Spreading Speech Skills, One Museum at a Time An SLP distributes guides to help families incorporate speech and language skills into outings, meals, festivals and more. In the Limelight
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In the Limelight  |   July 01, 2015
Children participate in a speech quest—searching for products with certain starting sounds or interacting with vendors to tackle social challenges—at the Fenton Street Market in Silver Spring, Maryland.
Spreading Speech Skills, One Museum at a Time
Author Notes
  • Shelley D. Hutchins is content producer/editor of The ASHA Leader. shutchins@asha.org
    Shelley D. Hutchins is content producer/editor of The ASHA Leader. shutchins@asha.org×
Article Information
Attention, Memory & Executive Functions / In the Limelight
In the Limelight   |   July 01, 2015
Spreading Speech Skills, One Museum at a Time
The ASHA Leader, July 2015, Vol. 20, 22-23. doi:10.1044/leader.LML.20072015.22
The ASHA Leader, July 2015, Vol. 20, 22-23. doi:10.1044/leader.LML.20072015.22
Name: Aviva Krauthammer Freedman, MS, CCC-SLP
Title: Owner, The Language Link
Hometown: Silver Spring, Maryland
Many parents fill their children’s weekends with trips to museums, zoos, festivals and libraries to provide that ideal combination of fun and education. So why not add practicing speech-language skills into the mix?
That’s exactly what seasoned speech-language pathologist Aviva Krauthammer Freedman urges her clients and their parents to do to make the most of these excursions. “I’ve been working with kids for more than a decade,” she says, “and it’s always been a challenge to carry over the skills we work on in sessions into their home life and activities.”
It’s tough for parents of any kid to find time to run through speech skills, but it’s especially challenging if the child is old enough to have homework, music lessons, sports practice or other time demands. Krauthammer adds that some parents are intimidated by the exercises, so she’s constantly looking for ways to make them part of the family’s routine.
“A major focus of mine is working on social pragmatic language and being able to use those skills in the community,” Krauthammer says. “I take my clients and their parents on quarterly outings where we apply our techniques and goals to real-life situations.” To help them practice this integration more regularly, she provides printed sheets with guidance on incorporating communication skills into their own adventures as well as into mealtimes and other at-home events.
Area attractions
After moving to suburban Washington, D.C., five years ago and discovering numerous family-oriented festivals and happenings, Krauthammer expanded her printouts into a series of guides that parents can access from their smartphones or tablets.
Krauthammer and a dedicated team of interns research events and locations that lend themselves to a variety of communication goals. Someone from the team then calls the event organizer or museum program director to discuss tailoring guides to that specific event or place. She says organizers eagerly work with her because they know she’ll send attendees their way. They also use the guides as promotional tools to attract more parents.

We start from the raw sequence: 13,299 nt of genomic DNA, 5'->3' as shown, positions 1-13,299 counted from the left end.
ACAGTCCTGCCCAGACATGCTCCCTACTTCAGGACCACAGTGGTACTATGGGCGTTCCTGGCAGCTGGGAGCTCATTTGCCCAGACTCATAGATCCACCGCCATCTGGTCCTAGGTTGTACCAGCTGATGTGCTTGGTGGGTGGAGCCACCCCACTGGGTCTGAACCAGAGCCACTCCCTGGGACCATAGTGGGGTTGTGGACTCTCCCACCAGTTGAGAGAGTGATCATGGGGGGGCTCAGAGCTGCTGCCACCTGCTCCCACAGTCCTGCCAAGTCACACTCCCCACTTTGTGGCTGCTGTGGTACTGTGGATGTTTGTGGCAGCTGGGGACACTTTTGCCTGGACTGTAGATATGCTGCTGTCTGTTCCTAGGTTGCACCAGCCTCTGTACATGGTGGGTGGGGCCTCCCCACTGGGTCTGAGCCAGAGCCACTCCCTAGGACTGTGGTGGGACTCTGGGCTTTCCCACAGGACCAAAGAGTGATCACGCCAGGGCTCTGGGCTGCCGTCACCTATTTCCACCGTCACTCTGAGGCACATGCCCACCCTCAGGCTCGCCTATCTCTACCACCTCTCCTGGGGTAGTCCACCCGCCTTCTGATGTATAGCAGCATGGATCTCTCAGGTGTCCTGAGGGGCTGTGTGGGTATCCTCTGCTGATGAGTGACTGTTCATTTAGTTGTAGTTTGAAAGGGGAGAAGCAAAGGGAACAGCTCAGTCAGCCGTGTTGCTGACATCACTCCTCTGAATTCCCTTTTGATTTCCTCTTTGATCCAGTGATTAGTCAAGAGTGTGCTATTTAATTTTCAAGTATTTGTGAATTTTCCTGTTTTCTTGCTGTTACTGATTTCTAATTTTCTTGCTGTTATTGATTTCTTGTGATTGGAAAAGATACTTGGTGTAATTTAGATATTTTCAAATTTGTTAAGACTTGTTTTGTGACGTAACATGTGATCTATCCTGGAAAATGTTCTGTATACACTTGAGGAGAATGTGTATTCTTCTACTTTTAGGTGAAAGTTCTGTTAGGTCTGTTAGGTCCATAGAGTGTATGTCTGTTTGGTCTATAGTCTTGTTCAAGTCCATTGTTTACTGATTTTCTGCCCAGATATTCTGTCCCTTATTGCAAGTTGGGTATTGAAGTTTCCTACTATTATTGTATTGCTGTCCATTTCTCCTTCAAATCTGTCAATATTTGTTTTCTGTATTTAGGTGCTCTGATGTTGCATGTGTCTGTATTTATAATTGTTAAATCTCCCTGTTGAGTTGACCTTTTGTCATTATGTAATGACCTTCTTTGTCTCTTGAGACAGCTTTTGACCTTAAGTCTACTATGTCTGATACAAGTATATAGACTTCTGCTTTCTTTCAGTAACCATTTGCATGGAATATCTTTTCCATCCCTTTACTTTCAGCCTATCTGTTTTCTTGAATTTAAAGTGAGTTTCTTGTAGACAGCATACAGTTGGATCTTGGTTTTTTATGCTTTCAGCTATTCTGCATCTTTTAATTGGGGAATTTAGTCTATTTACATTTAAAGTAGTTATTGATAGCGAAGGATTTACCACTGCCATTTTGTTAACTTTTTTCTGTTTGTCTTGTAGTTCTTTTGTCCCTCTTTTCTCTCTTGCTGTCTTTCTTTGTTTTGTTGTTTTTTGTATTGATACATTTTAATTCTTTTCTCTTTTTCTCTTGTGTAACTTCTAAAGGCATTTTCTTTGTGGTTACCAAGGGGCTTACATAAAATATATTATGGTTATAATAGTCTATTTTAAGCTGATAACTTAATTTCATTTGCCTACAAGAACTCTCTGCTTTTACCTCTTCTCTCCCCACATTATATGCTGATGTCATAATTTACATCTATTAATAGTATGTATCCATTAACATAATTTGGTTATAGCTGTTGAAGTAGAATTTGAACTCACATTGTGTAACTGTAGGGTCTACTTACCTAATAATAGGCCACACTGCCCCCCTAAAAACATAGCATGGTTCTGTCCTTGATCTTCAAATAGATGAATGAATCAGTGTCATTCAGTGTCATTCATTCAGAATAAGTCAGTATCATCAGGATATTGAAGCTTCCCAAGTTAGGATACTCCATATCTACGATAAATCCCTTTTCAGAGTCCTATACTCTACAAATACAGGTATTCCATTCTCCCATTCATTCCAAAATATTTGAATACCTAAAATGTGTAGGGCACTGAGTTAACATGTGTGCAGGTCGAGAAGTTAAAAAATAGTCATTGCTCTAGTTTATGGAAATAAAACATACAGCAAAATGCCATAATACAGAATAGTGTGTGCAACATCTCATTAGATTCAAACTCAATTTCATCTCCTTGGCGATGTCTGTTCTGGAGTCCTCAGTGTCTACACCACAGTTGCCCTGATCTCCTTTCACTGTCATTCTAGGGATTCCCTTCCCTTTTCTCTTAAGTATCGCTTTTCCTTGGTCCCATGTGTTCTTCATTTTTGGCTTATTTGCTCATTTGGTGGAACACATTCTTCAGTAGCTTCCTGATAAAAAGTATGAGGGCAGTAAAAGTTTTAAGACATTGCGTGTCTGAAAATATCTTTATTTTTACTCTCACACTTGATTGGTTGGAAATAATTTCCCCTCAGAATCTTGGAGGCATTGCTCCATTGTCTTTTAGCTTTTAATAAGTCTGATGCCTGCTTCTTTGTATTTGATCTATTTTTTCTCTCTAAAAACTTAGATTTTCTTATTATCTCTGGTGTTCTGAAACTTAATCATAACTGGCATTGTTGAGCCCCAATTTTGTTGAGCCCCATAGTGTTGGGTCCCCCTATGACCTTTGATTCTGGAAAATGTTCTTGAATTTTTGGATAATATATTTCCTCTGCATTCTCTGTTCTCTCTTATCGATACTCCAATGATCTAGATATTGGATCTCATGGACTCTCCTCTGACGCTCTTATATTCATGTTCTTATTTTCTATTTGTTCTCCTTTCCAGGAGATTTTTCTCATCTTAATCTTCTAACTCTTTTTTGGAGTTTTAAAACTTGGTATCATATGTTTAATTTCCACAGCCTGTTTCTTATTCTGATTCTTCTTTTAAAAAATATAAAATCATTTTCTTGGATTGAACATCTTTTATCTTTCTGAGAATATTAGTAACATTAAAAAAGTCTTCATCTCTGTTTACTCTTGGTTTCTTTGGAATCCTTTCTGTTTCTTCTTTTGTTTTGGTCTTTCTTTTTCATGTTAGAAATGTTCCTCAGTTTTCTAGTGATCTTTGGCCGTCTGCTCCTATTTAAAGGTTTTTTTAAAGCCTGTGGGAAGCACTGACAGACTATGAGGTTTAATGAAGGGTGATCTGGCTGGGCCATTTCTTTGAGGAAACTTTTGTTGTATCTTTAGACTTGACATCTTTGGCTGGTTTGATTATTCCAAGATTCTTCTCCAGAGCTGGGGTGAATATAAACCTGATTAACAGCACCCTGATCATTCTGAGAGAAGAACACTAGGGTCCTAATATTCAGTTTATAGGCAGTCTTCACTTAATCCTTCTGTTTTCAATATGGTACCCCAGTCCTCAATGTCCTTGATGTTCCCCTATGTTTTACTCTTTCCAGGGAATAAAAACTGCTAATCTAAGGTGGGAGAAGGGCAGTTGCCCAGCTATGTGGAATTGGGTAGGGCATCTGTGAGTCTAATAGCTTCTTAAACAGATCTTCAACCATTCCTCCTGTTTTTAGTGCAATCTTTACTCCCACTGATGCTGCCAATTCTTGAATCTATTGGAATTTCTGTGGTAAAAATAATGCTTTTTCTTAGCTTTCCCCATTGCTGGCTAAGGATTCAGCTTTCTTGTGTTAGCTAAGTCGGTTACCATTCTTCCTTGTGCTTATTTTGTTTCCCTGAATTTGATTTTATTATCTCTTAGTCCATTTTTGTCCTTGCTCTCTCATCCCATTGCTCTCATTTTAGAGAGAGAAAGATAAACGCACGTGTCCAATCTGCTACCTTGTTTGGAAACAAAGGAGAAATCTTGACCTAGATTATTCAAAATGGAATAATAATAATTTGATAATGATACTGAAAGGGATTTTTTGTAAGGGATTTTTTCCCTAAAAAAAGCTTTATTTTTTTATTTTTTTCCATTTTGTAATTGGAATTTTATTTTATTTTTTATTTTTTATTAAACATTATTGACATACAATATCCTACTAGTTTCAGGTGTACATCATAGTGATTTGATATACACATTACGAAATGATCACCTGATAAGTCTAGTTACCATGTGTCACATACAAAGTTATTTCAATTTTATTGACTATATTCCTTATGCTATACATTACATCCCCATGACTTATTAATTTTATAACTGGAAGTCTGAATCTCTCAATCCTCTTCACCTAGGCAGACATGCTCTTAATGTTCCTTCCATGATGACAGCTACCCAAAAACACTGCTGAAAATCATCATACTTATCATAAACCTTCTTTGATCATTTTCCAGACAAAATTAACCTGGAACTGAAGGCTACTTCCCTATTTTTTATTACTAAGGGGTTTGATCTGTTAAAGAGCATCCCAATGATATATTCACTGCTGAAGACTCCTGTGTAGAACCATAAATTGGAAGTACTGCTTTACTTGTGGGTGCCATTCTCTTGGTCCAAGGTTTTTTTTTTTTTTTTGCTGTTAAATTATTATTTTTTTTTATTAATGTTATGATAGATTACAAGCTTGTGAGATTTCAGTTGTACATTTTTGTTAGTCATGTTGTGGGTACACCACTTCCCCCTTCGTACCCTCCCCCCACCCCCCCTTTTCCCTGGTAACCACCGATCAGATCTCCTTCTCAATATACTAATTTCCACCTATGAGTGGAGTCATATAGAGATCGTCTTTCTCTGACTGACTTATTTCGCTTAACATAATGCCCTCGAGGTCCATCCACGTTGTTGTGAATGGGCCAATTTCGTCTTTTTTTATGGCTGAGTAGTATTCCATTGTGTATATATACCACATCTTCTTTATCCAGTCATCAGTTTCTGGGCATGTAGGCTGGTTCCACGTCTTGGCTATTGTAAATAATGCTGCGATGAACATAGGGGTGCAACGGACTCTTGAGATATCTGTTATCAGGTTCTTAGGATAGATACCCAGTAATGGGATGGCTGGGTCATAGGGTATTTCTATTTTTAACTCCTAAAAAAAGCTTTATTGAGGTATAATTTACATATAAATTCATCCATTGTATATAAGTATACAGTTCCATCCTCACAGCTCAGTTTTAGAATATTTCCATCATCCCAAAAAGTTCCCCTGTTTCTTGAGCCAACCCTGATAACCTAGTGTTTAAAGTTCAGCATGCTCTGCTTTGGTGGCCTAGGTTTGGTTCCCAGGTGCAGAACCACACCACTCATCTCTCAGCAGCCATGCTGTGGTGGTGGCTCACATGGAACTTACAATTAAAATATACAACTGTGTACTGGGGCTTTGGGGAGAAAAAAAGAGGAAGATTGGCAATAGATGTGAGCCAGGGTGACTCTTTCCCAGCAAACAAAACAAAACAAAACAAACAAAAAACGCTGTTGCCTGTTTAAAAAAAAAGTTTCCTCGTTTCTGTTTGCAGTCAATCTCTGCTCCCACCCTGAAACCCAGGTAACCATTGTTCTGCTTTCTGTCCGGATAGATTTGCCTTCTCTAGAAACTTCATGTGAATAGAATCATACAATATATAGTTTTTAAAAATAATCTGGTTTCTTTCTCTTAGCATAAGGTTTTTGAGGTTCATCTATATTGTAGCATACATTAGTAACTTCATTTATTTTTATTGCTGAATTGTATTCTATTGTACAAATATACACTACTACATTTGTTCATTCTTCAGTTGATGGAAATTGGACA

To create each guide, Krauthammer and her staff discuss and re-create what families might experience. “We break down the events into bite-sized pieces for parents and kids,” she says, “using four skill-building areas: talking, listening, words/sounds and social communication.”
For example, the restaurant guide covers the social skill of giving a greeting. The drill encourages parents to rehearse with their child (while in the car) scripts for how to greet the host and ask for a table using good eye contact and complete sentences. Later, they can work on descriptive language or sequencing steps while selecting and ordering the food.
Burgeoning business
Called Speech Explorers, the growing enterprise now offers several interactive guides, quests and in-person gatherings. Parents and kids tackle exercises together before, during and after visits to museums, theaters, restaurants, festivals, the zoo and other places or events.
Krauthammer also makes guides that transform potentially less fun, but necessary outings—like the doctor’s office and grocery store—into communication adventures.
In addition, she’s building relationships with nearby businesses. In Silver Spring, Maryland, Krauthammer arranged Better Hearing and Speech Month activities in May at two local businesses, Eggspectation and the Fenton Street Market.
Eggspectation—a restaurant featuring an egg-centric menu—has mini-guides printed on its table tents. Participants who complete a guide can enter for a chance to win a gift certificate donated by the restaurant.

Krauthammer also makes guides that transform potentially less fun, but necessary outings—like the doctor’s office and grocery store—into communication adventures.

At Fenton Street Market, where local artisans sell their wares most Saturdays, Krauthammer arranged to include a scavenger hunt in two of the markets in May, during Better Hearing and Speech Month. Families explored booths while checking off exercises such as “Find five items containing the following sounds: /b/ balloon, /k/ toy car, or /r/ bread.”
The SLP eventually hopes to grow this venture into a business. Having talked with many parents, Krauthammer realizes the guides work for all families, not just those targeting a specific communication issue. Washington, D.C., attracts many tourists, some of whom might be willing to pay for one or more guides to enrich their visit to the nation’s capital.
“There are so many opportunities for parents to take advantage of working on speech skills at events or places they’re going to anyway,” Krauthammer says. “If they’re using these guides, they should find something that sparks a skill-building moment.”
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July 2015
Volume 20, Issue 7